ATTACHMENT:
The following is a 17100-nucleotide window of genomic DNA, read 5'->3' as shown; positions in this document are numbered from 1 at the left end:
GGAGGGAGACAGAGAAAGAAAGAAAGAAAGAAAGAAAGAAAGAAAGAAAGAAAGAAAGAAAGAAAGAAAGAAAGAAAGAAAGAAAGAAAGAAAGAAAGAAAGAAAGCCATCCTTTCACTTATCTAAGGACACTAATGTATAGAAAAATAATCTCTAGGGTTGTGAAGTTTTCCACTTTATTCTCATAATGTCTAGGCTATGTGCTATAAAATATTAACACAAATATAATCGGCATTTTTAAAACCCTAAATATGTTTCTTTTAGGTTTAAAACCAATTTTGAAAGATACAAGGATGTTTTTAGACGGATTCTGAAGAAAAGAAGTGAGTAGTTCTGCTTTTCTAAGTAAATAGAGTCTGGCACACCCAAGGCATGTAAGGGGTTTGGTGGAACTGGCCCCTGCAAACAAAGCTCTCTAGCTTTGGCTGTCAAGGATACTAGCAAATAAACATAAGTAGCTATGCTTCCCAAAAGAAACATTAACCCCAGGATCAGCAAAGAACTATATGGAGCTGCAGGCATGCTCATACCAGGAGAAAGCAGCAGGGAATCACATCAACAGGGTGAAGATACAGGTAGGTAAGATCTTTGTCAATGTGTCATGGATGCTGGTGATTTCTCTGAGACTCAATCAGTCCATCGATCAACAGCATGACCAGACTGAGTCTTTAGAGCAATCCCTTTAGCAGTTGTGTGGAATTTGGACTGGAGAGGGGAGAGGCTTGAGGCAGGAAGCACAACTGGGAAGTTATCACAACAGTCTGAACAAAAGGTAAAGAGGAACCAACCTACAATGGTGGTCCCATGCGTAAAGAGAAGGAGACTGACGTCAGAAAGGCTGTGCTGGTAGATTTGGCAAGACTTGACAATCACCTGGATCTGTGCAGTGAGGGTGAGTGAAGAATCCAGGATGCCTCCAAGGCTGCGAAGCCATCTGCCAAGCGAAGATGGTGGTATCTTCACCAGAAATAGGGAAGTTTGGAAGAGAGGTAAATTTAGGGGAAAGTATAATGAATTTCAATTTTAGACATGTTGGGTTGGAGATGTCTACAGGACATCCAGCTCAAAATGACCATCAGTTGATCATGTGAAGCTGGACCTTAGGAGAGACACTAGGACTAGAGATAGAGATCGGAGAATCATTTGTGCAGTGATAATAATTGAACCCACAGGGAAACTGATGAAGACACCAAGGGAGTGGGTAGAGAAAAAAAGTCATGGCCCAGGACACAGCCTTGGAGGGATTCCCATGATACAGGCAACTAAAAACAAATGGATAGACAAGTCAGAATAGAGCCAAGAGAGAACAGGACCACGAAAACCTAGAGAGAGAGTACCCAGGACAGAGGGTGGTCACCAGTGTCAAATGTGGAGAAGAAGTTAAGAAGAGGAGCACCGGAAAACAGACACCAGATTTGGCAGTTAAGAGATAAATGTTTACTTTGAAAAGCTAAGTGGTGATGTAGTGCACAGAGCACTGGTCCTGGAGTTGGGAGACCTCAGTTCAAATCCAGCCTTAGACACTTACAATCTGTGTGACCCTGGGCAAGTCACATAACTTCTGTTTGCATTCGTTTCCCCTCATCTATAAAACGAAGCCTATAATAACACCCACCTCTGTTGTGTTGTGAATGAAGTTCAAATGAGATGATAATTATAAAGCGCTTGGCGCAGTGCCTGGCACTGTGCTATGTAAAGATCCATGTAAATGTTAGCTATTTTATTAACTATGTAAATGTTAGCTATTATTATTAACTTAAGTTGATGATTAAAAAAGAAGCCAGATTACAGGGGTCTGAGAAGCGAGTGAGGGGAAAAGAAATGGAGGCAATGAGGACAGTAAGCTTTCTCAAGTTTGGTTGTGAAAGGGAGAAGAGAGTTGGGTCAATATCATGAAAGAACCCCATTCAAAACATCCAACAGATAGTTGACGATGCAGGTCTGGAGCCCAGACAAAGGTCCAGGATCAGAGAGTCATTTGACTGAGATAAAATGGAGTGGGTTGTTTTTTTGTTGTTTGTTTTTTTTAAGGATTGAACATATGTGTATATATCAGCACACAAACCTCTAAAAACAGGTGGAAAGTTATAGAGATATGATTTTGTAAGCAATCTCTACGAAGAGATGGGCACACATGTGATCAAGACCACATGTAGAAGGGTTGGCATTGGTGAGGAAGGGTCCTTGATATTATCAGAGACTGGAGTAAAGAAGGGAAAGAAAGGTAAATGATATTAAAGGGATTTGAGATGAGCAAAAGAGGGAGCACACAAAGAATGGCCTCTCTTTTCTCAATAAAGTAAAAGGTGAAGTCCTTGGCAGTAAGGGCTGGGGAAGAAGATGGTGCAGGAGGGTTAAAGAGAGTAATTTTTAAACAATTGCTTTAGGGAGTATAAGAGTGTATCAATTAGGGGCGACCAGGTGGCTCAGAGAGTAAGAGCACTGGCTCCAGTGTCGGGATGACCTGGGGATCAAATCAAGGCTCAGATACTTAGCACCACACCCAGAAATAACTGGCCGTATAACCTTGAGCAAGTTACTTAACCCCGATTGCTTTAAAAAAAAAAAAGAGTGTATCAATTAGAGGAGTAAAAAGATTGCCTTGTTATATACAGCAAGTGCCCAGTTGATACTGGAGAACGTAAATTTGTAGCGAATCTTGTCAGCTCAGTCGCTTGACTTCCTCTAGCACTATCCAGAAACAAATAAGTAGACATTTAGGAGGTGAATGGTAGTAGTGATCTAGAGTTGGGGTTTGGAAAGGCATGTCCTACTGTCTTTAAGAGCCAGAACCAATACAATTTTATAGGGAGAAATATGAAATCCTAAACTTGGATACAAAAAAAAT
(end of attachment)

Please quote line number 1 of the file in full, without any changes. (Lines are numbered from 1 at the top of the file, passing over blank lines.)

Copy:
The following is a 17100-nucleotide window of genomic DNA, read 5'->3' as shown; positions in this document are numbered from 1 at the left end: